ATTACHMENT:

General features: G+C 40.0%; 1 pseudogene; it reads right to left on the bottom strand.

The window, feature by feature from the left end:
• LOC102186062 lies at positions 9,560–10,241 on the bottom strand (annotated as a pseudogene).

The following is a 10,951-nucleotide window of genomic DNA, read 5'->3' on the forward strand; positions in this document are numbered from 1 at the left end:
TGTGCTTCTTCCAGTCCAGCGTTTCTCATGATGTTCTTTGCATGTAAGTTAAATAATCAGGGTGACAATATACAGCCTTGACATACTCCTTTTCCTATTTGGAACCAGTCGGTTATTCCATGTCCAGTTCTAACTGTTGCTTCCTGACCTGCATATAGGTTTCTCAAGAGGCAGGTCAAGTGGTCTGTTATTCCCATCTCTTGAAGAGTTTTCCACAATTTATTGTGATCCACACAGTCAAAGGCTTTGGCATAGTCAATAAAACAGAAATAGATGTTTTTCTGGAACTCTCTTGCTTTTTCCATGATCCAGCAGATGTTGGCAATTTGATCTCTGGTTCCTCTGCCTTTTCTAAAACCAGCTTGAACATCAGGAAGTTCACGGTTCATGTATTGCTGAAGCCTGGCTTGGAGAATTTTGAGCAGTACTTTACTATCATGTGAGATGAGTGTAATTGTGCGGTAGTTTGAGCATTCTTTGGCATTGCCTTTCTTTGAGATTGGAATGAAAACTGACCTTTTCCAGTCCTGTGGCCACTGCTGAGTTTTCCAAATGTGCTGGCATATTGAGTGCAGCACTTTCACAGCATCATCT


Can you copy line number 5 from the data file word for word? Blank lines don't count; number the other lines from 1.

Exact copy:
TGTGCTTCTTCCAGTCCAGCGTTTCTCATGATGTTCTTTGCATGTAAGTTAAATAATCAGGGTGACAATATACAGCCTTGACATACTCCTTTTCCTATTTGGAACCAGTCGGTTATTCCATGTCCAGTTCTAACTGTTGCTTCCTGACCTGCATATAGGTTTCTCAAGAGGCAGGTCAAGTGGTCTGTTATTCCCATCTCTTGAAGAGTTTTCCACAATTTATTGTGATCCACACAGTCAAAGGCTTTGGCATAGTCAATAAAACAGAAATAGATGTTTTTCTGGAACTCTCTTGCTTTTTCCATGATCCAGCAGATGTTGGCAATTTGATCTCTGGTTCCTCTGCCTTTTCTAAAACCAGCTTGAACATCAGGAAGTTCACGGTTCATGTATTGCTGAAGCCTGGCTTGGAGAATTTTGAGCAGTACTTTACTATCATGTGAGATGAGTGTAATTGTGCGGTAGTTTGAGCATTCTTTGGCATTGCCTTTCTTTGAGATTGGAATGAAAACTGACCTTTTCCAGTCCTGTGGCCACTGCTGAGTTTTCCAAATGTGCTGGCATATTGAGTGCAGCACTTTCACAGCATCATCT